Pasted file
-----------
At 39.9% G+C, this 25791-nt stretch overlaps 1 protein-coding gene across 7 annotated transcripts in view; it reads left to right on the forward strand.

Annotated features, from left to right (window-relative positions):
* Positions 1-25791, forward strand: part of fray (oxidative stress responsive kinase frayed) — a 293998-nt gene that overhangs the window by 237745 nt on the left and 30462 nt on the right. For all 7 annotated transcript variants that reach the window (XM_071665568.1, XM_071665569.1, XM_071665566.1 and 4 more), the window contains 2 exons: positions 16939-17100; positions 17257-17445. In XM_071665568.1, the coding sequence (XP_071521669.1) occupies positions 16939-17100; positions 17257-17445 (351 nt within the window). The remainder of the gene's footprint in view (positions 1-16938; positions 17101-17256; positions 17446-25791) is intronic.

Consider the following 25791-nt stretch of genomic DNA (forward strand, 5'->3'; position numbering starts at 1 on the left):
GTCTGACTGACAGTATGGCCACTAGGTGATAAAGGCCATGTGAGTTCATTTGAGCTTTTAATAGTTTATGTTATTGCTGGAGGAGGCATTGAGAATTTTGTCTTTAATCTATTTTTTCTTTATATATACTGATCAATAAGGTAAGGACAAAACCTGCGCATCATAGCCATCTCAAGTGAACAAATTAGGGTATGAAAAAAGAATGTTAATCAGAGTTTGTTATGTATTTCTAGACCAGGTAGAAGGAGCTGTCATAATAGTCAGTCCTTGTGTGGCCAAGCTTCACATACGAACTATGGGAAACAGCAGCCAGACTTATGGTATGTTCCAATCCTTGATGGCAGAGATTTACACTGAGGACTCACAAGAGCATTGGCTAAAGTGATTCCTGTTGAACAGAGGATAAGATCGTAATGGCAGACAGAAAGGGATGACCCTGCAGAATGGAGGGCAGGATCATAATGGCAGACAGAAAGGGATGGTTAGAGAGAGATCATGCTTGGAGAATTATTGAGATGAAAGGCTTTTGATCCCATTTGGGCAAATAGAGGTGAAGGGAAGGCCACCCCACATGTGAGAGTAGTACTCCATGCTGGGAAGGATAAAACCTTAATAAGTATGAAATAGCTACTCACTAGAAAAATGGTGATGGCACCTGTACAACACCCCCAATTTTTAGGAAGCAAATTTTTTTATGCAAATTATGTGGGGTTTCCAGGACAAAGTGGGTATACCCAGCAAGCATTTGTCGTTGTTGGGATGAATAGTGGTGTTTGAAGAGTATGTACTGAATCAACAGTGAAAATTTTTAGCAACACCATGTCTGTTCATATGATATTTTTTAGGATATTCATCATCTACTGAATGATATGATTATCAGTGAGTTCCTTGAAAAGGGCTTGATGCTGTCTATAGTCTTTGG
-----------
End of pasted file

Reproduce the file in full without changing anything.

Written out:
At 39.9% G+C, this 25791-nt stretch overlaps 1 protein-coding gene across 7 annotated transcripts in view; it reads left to right on the forward strand.

Annotated features, from left to right (window-relative positions):
* Positions 1-25791, forward strand: part of fray (oxidative stress responsive kinase frayed) — a 293998-nt gene that overhangs the window by 237745 nt on the left and 30462 nt on the right. For all 7 annotated transcript variants that reach the window (XM_071665568.1, XM_071665569.1, XM_071665566.1 and 4 more), the window contains 2 exons: positions 16939-17100; positions 17257-17445. In XM_071665568.1, the coding sequence (XP_071521669.1) occupies positions 16939-17100; positions 17257-17445 (351 nt within the window). The remainder of the gene's footprint in view (positions 1-16938; positions 17101-17256; positions 17446-25791) is intronic.

Consider the following 25791-nt stretch of genomic DNA (forward strand, 5'->3'; position numbering starts at 1 on the left):
GTCTGACTGACAGTATGGCCACTAGGTGATAAAGGCCATGTGAGTTCATTTGAGCTTTTAATAGTTTATGTTATTGCTGGAGGAGGCATTGAGAATTTTGTCTTTAATCTATTTTTTCTTTATATATACTGATCAATAAGGTAAGGACAAAACCTGCGCATCATAGCCATCTCAAGTGAACAAATTAGGGTATGAAAAAAGAATGTTAATCAGAGTTTGTTATGTATTTCTAGACCAGGTAGAAGGAGCTGTCATAATAGTCAGTCCTTGTGTGGCCAAGCTTCACATACGAACTATGGGAAACAGCAGCCAGACTTATGGTATGTTCCAATCCTTGATGGCAGAGATTTACACTGAGGACTCACAAGAGCATTGGCTAAAGTGATTCCTGTTGAACAGAGGATAAGATCGTAATGGCAGACAGAAAGGGATGACCCTGCAGAATGGAGGGCAGGATCATAATGGCAGACAGAAAGGGATGGTTAGAGAGAGATCATGCTTGGAGAATTATTGAGATGAAAGGCTTTTGATCCCATTTGGGCAAATAGAGGTGAAGGGAAGGCCACCCCACATGTGAGAGTAGTACTCCATGCTGGGAAGGATAAAACCTTAATAAGTATGAAATAGCTACTCACTAGAAAAATGGTGATGGCACCTGTACAACACCCCCAATTTTTAGGAAGCAAATTTTTTTATGCAAATTATGTGGGGTTTCCAGGACAAAGTGGGTATACCCAGCAAGCATTTGTCGTTGTTGGGATGAATAGTGGTGTTTGAAGAGTATGTACTGAATCAACAGTGAAAATTTTTAGCAACACCATGTCTGTTCATATGATATTTTTTAGGATATTCATCATCTACTGAATGATATGATTATCAGTGAGTTCCTTGAAAAGGGCTTGATGCTGTCTATAGTCTTTGG